The ESP8266 platform has become so popular that it isn’t just being used in hobby and one-off projects anymore. Companies like Sonoff are basing entire home automation product lines around the inexpensive WiFi card. What this means for most of us is that there’s now an easily hackable and readily available product on the market that’s easily reprogrammed and used with tools that we’ve known about for years now, as [Dan] shows in his latest project.
[Dan] has an aquaponics setup in his home, and needs some automation to run the lights. Reaching for a Sonoff was an easy way to get this done, but the out-of-the-box device can only be programmed in the simplest of ways. To get more control over the unit, he wired a USB-to-Serial UART to the female headers on the board and got to programming it.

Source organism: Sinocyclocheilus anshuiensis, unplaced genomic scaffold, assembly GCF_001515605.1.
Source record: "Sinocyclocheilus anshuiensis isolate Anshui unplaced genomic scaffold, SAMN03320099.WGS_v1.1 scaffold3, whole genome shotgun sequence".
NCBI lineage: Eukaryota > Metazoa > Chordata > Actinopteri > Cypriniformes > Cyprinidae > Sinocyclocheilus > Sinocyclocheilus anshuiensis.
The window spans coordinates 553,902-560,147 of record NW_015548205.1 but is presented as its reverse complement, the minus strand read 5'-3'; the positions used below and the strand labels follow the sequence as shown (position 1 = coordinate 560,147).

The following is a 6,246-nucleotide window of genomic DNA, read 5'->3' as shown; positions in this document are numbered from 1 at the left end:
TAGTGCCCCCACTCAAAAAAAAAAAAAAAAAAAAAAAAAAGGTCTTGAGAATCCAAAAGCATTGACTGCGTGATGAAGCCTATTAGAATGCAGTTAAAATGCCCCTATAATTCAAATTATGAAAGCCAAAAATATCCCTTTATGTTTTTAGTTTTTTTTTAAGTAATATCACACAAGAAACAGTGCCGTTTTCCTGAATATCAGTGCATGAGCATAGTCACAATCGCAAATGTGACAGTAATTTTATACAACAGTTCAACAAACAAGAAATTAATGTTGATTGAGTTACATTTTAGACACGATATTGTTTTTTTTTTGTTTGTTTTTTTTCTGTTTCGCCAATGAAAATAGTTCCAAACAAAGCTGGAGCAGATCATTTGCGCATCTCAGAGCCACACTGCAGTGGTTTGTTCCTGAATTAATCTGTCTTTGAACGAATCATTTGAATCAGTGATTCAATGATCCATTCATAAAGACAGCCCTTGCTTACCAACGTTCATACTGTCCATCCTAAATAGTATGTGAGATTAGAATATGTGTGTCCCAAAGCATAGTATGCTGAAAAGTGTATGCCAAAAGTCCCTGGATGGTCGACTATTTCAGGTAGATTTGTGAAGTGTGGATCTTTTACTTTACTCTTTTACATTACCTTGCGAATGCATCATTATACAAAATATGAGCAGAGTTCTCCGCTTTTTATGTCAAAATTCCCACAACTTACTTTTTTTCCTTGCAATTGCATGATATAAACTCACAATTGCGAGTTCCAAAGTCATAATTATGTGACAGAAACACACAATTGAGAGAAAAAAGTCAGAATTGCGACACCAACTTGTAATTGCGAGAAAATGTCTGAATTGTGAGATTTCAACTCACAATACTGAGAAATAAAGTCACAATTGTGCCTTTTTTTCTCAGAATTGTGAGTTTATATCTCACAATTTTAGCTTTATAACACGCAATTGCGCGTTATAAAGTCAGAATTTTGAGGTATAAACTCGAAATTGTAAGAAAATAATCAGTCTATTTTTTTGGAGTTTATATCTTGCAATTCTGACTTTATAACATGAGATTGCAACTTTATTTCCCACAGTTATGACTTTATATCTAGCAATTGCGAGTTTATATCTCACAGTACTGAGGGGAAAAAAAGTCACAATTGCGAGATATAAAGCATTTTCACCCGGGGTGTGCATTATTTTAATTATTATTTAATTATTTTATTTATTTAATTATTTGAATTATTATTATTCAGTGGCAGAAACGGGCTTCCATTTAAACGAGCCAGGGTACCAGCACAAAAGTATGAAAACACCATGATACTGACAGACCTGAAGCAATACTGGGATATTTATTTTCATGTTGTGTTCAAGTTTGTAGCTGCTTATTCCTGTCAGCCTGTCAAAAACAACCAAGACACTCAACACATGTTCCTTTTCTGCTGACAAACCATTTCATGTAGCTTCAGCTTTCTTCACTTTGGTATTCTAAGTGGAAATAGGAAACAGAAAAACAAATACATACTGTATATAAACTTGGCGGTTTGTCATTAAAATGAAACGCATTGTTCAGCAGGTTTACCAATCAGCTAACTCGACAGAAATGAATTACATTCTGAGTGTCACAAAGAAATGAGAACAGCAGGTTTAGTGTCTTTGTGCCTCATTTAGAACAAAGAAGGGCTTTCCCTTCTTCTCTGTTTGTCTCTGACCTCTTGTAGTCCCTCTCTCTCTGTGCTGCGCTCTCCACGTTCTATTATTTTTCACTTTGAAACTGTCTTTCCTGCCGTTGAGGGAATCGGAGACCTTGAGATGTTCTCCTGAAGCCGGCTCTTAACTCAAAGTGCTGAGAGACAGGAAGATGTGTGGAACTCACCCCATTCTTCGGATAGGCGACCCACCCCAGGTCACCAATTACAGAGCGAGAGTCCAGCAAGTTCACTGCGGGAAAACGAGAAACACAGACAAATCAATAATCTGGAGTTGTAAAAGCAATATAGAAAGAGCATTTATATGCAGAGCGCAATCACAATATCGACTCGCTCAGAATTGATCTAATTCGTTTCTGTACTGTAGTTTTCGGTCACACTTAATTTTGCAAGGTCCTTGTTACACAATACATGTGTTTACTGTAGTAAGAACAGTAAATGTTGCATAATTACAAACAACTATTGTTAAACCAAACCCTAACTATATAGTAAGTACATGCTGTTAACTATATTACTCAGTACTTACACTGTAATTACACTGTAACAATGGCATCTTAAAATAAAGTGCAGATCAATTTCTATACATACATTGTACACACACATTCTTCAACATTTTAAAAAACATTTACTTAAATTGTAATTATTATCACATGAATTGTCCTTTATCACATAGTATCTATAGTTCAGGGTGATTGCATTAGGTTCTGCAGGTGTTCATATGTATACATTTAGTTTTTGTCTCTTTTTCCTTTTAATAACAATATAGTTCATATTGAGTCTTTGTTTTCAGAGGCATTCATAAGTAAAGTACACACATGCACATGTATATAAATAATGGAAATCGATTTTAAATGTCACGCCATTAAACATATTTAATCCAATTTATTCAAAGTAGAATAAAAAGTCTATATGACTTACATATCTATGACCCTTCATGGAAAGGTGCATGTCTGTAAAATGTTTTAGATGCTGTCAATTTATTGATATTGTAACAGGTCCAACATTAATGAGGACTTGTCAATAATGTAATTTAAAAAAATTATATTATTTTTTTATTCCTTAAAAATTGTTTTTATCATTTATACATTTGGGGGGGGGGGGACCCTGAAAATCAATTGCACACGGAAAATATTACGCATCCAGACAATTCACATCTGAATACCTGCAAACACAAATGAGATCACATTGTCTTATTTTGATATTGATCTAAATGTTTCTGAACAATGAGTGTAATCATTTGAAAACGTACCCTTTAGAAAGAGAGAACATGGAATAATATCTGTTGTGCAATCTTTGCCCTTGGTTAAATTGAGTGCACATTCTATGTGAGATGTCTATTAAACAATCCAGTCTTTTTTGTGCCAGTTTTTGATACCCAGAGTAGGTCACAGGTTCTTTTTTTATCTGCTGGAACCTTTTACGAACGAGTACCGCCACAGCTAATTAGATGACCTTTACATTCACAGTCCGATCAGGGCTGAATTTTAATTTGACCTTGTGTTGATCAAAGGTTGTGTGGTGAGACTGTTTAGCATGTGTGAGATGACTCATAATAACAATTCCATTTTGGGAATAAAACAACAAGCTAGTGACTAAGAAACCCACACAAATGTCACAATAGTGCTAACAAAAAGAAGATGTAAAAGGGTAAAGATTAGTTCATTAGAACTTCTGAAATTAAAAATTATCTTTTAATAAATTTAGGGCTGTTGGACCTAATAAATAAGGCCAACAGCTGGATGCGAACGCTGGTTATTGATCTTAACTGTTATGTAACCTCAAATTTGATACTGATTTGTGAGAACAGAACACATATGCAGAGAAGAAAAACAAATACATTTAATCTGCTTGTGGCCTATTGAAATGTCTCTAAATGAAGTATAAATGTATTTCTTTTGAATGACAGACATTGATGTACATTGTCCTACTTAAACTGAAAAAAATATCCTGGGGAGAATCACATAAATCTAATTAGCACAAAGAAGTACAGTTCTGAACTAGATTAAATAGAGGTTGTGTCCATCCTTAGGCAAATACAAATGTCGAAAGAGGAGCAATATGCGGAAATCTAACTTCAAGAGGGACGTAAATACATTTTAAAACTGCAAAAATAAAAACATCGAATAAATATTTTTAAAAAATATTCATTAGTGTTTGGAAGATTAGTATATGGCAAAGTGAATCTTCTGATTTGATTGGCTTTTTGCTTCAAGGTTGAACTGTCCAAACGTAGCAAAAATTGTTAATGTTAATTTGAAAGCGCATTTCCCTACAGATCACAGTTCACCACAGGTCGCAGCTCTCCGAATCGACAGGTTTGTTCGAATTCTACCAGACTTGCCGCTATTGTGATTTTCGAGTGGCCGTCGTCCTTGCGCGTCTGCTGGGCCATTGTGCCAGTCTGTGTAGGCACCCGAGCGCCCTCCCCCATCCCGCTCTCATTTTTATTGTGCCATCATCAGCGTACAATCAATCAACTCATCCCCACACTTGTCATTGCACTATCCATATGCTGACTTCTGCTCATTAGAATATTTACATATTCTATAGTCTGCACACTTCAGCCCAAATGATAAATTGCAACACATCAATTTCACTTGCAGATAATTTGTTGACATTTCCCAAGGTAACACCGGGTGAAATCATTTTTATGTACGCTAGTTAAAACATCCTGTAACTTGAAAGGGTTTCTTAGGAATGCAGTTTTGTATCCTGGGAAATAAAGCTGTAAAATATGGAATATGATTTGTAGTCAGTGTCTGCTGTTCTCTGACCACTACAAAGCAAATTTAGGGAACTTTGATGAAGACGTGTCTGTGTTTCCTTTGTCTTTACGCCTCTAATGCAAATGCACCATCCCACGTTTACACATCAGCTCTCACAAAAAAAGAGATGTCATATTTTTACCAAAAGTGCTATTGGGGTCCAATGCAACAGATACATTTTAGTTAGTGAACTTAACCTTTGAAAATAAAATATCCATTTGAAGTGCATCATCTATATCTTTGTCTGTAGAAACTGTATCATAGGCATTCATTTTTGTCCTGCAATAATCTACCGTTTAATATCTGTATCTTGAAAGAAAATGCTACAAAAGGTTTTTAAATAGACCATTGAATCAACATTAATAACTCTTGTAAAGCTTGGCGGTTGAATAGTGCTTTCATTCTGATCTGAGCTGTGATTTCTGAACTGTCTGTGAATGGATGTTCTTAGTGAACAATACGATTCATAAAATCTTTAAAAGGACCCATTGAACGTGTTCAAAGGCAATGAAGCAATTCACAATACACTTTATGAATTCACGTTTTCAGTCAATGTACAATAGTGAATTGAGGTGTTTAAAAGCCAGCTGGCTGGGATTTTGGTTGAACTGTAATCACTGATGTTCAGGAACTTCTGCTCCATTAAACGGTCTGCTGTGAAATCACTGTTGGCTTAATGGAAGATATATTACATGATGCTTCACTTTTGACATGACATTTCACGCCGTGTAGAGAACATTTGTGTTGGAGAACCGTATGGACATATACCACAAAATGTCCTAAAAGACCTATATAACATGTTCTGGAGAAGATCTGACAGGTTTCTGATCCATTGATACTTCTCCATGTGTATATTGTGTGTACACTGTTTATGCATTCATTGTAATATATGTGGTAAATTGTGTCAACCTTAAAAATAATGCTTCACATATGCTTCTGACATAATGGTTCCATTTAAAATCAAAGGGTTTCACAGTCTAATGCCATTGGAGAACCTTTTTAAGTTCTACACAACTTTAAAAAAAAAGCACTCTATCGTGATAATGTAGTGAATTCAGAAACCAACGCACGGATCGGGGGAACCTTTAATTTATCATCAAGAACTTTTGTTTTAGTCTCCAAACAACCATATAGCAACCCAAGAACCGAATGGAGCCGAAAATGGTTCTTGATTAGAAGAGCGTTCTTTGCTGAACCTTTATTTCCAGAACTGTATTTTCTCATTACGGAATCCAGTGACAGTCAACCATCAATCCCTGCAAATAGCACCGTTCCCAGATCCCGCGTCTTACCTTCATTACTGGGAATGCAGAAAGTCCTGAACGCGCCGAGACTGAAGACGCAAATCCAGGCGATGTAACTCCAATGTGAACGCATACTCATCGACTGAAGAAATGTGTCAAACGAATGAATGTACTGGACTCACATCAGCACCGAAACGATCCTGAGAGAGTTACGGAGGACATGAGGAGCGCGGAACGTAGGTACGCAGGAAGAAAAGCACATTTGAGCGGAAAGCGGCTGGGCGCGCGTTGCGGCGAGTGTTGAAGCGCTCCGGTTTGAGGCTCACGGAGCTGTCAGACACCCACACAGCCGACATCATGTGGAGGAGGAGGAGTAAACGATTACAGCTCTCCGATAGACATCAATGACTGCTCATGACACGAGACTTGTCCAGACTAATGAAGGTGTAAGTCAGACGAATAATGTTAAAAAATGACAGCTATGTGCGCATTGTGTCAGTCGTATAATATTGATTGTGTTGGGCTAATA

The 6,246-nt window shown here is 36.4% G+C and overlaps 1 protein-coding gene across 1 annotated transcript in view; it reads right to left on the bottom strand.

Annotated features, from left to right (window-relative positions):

The upgraded devices are fully programmable and customizable now, and this would be a great hack for anyone looking to get more out of a Sonoff switch. A lot of the work is already done, like building a safe enclosure, wiring it, and getting it to look halfway decent. All that needs to be done is a little bit of programming. Of course, if you’d like to roll out your own home automation setup from scratch that can do everything from opening the garage door to alerting you when your dog barks, that’s doable too. You’ll just need a little more hardware.
[Will Donaldson] has whipped up a quick hack for anyone thinking of dipping their toe into home automation — or otherwise detest flicking off the bedroom light before navigating their way to their bed: a remote control light switch!
This remote switch uses a sg90 servo, an Arduino Uno, and pairs of ATtiny85s with HC-05 Bluetooth modules assembled on protoboards. The 3D printed mount screws easily on top of a standard light switch cover while still allowing the switch to be flipped the old-fashioned way. It’s also perfect as a temporary solution — [Donaldson] is presently renting his apartment — or for those unwilling to mess with the mains power of their abode.
Continue reading “Light Switch For The Lazy”